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How Final Fantasy 7 Remake benefits from current-gen tech

Final Fantasy 7 Remake Producer, Yoshinori Kitase, told Stevivor how the upcoming title had benefitted from more than 20 years of technology since the release of the original game.

Kitase said the title took advantage of more than just face value graphical enhancements.

“This is generally in the technology behind how the characters… the expressiveness and the depiction of the characters, and then the technology that powers that, really” Kitase, through his translator, Gavin Poffley, began. “We added automatic lip syncing to the characters faces; it analyses the data of the voice actors we’ve sorted, and then automatically aligns the lip syncing to whichever language is being used for the voice at that time.

“In addition to that, there’s also another layer to that of AI, which analyses the content of the dialogues, the spoken dialogue, and picks out the emotional content in it. So it actually works out the emotional tone of each individual dial up piece and then adjust the character’s facial expression to make them look angry, or slightly more upset or docile, or anything like that. That’s all done now with an automatic AI.”

Kitase also explained how Final Fantasy 7 Remake‘s music has evolved from the original.

“The music management system obviously in the original Final Fantasy VII as most old games, you’d have separate tracks for each of the individual scenes. You have one track for the exploration, one track for the battles, one track for the cut scenes, and they just switch between them,” he said. “But [in] the remake, we’ve actually got a system where it’s much smoother, much more linear blending between the transitions of the music as you go between the different parts of the game. Obviously there’s as little choppiness as possible. So for example, you’d be going through an exploration section and you’d have a certain music track would be playing in the background.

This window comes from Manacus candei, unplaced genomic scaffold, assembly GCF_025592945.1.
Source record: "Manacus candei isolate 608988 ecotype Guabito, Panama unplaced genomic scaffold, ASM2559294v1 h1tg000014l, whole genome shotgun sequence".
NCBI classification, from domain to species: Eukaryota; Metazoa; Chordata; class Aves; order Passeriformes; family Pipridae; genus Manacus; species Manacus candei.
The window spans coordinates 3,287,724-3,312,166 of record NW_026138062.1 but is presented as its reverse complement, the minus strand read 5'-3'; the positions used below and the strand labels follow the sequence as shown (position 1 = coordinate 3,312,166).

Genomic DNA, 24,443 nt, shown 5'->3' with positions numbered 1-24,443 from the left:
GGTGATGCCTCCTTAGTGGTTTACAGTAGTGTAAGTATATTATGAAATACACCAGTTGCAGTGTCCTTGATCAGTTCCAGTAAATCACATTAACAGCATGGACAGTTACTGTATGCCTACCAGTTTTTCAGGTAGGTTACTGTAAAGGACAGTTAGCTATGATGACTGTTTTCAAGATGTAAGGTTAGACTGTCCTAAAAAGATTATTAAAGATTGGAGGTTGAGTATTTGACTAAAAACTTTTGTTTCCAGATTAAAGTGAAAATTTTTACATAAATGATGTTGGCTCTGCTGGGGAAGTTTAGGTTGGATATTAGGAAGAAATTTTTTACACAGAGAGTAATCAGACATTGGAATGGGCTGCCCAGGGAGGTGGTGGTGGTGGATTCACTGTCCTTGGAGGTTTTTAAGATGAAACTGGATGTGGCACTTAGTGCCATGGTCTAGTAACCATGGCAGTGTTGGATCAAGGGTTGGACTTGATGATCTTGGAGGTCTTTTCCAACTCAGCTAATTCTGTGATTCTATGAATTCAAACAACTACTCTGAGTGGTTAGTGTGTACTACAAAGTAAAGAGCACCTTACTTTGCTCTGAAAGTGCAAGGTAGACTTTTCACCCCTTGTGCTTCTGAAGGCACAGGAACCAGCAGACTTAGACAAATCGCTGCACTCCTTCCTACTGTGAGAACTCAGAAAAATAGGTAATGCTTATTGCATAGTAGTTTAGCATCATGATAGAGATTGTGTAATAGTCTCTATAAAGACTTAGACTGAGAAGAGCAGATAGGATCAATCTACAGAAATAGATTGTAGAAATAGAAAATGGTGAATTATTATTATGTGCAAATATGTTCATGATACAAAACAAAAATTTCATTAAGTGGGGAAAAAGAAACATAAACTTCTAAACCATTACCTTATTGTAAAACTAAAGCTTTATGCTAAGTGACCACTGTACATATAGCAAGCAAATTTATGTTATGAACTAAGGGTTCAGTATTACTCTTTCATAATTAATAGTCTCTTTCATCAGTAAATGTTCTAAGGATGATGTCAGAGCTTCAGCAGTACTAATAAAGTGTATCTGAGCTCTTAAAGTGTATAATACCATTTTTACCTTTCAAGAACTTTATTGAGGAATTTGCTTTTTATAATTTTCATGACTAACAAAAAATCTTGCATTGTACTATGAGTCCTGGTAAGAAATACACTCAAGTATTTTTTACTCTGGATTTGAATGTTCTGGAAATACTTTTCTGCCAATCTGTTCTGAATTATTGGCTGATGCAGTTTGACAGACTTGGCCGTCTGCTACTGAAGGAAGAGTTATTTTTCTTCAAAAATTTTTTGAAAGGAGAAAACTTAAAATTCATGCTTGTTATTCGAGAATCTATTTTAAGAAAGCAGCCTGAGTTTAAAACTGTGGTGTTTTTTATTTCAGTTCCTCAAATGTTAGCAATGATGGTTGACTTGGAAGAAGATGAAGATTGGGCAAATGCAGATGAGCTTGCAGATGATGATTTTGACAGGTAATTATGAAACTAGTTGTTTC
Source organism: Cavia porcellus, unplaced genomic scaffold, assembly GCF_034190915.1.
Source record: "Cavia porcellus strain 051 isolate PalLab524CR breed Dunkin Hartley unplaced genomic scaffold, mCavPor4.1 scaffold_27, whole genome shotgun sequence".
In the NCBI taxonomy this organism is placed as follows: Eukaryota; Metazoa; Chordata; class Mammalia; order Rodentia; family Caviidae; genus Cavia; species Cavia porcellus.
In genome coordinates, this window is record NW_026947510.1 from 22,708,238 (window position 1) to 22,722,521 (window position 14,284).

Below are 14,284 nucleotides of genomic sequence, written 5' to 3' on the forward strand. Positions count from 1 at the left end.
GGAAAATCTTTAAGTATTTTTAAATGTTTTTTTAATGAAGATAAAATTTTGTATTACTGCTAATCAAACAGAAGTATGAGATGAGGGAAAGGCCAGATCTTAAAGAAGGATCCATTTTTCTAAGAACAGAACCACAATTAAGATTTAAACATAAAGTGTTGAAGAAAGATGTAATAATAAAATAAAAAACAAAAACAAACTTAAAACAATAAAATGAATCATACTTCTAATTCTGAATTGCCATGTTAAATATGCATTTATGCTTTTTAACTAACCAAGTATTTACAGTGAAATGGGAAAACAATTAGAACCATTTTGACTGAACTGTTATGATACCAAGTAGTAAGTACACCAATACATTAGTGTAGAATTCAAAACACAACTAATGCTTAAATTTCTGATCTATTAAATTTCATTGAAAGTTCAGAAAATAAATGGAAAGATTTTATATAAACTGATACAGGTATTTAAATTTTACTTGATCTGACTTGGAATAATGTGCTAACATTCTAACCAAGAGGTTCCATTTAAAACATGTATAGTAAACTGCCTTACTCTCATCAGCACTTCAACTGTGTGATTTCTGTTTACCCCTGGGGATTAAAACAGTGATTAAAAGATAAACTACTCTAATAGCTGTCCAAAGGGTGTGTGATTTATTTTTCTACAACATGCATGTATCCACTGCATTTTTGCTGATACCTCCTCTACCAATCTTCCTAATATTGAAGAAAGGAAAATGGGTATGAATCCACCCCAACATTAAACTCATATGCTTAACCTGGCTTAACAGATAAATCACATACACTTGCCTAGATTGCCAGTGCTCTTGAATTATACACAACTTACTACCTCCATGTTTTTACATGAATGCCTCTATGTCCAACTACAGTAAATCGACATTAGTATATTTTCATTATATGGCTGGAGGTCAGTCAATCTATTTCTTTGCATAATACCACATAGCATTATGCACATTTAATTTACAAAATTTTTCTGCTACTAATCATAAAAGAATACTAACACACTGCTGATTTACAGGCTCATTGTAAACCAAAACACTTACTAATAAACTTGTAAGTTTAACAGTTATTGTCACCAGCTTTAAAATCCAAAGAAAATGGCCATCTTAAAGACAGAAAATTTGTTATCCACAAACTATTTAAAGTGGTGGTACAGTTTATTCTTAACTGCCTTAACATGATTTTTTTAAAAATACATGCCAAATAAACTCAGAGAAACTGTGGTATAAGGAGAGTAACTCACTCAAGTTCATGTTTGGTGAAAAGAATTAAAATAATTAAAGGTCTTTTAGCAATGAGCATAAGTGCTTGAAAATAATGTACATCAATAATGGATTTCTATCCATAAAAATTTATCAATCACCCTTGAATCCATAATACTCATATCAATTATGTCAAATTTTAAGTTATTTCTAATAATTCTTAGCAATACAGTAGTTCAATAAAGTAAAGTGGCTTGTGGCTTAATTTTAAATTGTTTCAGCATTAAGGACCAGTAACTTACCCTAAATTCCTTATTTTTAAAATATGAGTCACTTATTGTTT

“Then suddenly there’s the feeling that there’s danger in the air and the music will… it’d be the same track, but it’ll shift to a slightly different arrangement of the same music to have that feeling of tension, that feeling of danger in the air. And you’re thinking, “Wow, there’s probably an enemy’s going to jump out at me.” Then obviously when the enemy does come, it’s still the same music, but it switches to a much more bombastic, much more battle stylish with high tension version of that track, and then that’s the battle music for that. And this is all done in a very smooth synchronised way to blend seamlessly the music to the different actions you actually see on screen on any one side.”

That musical change has one limitation, however: in our three hours of playtime, we only heard the game’s victory theme once after a battle… and technically, not even then. We won’t spoil it with any further explanation.

Finally, Kitase confirmed that FF7 Remake will be the definitive version of the game. More importantly, he doesn’t have a desire to come back in just over twenty years to try it again.

“I think we’ve lasted with the current version for 23 years now,” he asserted. “I hope it lasts at least — no, more — than 20 years. I want it to last at least another 40 years before we have to come back to it.”

Final Fantasy 7 Remake heads to PS4 on 10 April.

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Steve Wright

Steve's the owner of this very site and an active games journalist for close to fifteen years. He's a Canadian-Australian gay gaming geek, ice hockey player and fan. Husband to Matt and cat dad to Wally and Quinn.